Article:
"It's all about location," Litsch said. "If you're locating well, it's all right, but I wasn't locating it very well today. I was leaving balls over the middle and not hitting my spots, but that's part of the game."
A more recent aspect of Litsch's game is his two-seam sinking fastball -- a pitch he worked extensively on coming into the season. It's been a nice addition to the 23-year-old's repertoire, helping him post a 5-0 record with a 1.96 ERA over his previous seven trips up the hill for the Jays (32-29).
The sinker, which tails away from left-handed hitters, helps counter Litsch's signature cutter -- a pitch that breaks in on lefties. Against the Yankees (29-30), who had six left-handers in the lineup, Litsch was forced to rely heavily on his cutter because the two-seamer went missing.
"The sinker was running off the plate all day," he said. "And that's been a big pitch for me of late. If that isn't hitting, they just start sitting on the cutter and hitting it."
Litsch (7-2) gave up leadoff singles in each of the first three innings, but the Yankees weren't able to break through against the righty until the third. New York catcher Jose Molina collected a base hit up the middle and later scored on a single by Derek Jeter, putting Toronto behind early, 1-0.
Toronto's undoing came in the following frame, when Wilson Betemit sent a 1-2 offering from Litsch crashing into the right-field seats for a solo home run with two outs. Robinson Cano followed with a double and crossed home plate on a single by Melky Cabrera, putting the Jays down, 3-0.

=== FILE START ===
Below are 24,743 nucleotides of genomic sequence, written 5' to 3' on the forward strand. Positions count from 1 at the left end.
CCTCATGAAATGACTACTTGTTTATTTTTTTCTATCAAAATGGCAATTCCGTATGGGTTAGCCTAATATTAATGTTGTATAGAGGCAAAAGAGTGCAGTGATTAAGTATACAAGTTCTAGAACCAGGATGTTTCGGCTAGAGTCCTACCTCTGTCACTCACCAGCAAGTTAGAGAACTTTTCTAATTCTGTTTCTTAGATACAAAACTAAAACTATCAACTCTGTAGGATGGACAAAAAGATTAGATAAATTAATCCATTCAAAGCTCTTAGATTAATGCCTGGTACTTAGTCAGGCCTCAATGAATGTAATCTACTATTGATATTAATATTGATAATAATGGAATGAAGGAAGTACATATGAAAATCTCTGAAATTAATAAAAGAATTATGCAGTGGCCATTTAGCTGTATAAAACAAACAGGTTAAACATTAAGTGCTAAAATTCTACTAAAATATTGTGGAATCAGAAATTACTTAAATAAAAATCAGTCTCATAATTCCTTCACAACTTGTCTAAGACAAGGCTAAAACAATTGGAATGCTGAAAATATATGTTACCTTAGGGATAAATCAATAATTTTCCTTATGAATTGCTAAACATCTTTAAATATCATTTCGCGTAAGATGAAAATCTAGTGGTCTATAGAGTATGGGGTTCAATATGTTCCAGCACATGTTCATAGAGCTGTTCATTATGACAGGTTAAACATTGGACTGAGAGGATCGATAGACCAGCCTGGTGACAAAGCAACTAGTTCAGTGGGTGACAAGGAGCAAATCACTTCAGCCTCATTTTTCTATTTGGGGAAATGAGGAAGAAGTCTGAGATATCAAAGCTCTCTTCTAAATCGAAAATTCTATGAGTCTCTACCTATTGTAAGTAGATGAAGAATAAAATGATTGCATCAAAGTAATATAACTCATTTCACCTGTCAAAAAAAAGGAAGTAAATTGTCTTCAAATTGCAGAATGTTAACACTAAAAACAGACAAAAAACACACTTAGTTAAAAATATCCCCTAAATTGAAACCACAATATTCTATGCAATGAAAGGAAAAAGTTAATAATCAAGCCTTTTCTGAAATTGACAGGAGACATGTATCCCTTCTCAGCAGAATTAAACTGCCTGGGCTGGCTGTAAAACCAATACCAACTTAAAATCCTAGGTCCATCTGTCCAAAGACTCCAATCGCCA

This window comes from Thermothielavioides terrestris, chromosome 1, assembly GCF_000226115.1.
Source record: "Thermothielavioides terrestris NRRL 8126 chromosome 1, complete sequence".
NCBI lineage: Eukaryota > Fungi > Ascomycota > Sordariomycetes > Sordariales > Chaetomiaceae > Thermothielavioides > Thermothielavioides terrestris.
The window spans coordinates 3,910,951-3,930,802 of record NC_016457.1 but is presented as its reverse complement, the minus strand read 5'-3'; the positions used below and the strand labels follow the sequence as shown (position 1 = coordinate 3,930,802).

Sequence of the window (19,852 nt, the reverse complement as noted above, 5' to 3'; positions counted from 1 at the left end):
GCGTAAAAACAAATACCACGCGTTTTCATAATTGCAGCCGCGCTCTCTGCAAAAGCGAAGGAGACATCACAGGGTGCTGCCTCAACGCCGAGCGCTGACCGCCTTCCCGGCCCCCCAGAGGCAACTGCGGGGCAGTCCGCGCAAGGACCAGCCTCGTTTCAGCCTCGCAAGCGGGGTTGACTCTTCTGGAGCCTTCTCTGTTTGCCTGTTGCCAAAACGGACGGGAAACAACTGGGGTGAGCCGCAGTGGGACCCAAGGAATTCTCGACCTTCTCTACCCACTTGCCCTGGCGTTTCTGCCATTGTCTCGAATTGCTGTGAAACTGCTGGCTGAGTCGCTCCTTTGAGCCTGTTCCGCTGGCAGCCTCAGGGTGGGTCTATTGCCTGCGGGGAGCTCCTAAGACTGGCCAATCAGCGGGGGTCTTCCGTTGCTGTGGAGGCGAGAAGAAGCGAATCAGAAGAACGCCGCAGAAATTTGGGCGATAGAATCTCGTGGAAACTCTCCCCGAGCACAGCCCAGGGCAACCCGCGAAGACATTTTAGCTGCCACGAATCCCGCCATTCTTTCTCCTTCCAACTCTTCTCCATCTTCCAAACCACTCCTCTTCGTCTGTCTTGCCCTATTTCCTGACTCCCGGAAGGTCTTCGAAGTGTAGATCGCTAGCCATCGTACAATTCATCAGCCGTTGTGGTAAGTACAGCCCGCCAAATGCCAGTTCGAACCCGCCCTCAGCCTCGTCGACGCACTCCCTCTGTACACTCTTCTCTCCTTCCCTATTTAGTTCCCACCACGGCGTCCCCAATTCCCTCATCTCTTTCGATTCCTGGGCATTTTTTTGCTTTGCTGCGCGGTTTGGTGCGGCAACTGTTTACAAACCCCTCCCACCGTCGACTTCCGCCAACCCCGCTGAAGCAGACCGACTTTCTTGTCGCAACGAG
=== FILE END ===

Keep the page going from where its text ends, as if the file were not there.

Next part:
"[Litsch's] strength is his cutter," said manager John Gibbons. "But he has to get the [sinker] going, too, to equalize everything. He probably didn't throw enough curveballs tonight either, really. But tonight was Mussina. He was in control the whole way."
Mussina -- an old nemesis of the Blue Jays -- cruised to his 24th career victory over Toronto, moving him into a tie with Roger Clemens for the most career wins against the club. This time around, Mussina blanked the Jays for the first five innings before yielding a lone run in the sixth.
That was the last inning for Mussina (9-4), who finished with six strikeouts, including four of the called variety. He stifled Toronto with his looping curve and painted the corners with his fastball. He doesn't boast the stuff he did in previous years, but he's still finding ways to give Toronto fits.
"He's always been that crafty guy," catcher Rod Barajas said. "He definitely did a really good job of using both sides of the plate, even though his velocity is not where it used to be."
Dating back to April 23, Mussina is 8-1, representing the most wins in the Majors over that span. After giving up a pair of singles in the first inning, he retired 15 of the next 17 batters he faced. He picked up his ninth win in the process -- a number he didn't reach until his 24th start a year ago.
"He's always been good," Gibbons said. "He's got that curveball any time he needs it now, and he's spotting his fastball. His career speaks for itself. He was up and down a little bit last year, but shoot, what's that, his ninth win this year? That tells you everything you need to know."
In that same regard, it's fair to point out that Litsch is tied with Jays ace Roy Halladay with a team-leading seven victories. The 10 hits Litsch allowed against New York were a season high, and the four runs he surrendered and 5 1/3 innings he logged each marked his worst showings as a starter since April 22.
"He's pitched so good," Gibbons said. "He was working hard from the get-go [against the Yankees]. But then again, we only scored one tonight anyway."